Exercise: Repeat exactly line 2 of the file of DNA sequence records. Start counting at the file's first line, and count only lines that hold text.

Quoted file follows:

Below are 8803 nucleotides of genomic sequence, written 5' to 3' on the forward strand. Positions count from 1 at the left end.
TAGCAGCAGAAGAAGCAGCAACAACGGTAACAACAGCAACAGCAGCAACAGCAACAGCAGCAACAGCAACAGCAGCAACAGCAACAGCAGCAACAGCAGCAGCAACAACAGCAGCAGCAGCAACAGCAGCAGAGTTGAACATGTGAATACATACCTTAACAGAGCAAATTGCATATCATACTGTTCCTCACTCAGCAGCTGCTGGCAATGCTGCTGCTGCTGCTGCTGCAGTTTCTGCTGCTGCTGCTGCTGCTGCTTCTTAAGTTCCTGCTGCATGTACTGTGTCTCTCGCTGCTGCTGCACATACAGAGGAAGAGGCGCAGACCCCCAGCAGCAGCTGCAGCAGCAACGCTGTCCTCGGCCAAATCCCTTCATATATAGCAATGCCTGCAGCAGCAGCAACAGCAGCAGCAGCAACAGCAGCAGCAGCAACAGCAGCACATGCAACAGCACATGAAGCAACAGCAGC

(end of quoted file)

TAGCAGCAGAAGAAGCAGCAACAACGGTAACAACAGCAACAGCAGCAACAGCAACAGCAGCAACAGCAACAGCAGCAACAGCAACAGCAGCAACAGCAGCAGCAACAACAGCAGCAGCAGCAACAGCAGCAGAGTTGAACATGTGAATACATACCTTAACAGAGCAAATTGCATATCATACTGTTCCTCACTCAGCAGCTGCTGGCAATGCTGCTGCTGCTGCTGCTGCAGTTTCTGCTGCTGCTGCTGCTGCTGCTTCTTAAGTTCCTGCTGCATGTACTGTGTCTCTCGCTGCTGCTGCACATACAGAGGAAGAGGCGCAGACCCCCAGCAGCAGCTGCAGCAGCAACGCTGTCCTCGGCCAAATCCCTTCATATATAGCAATGCCTGCAGCAGCAGCAACAGCAGCAGCAGCAACAGCAGCAGCAGCAACAGCAGCACATGCAACAGCACATGAAGCAACAGCAGC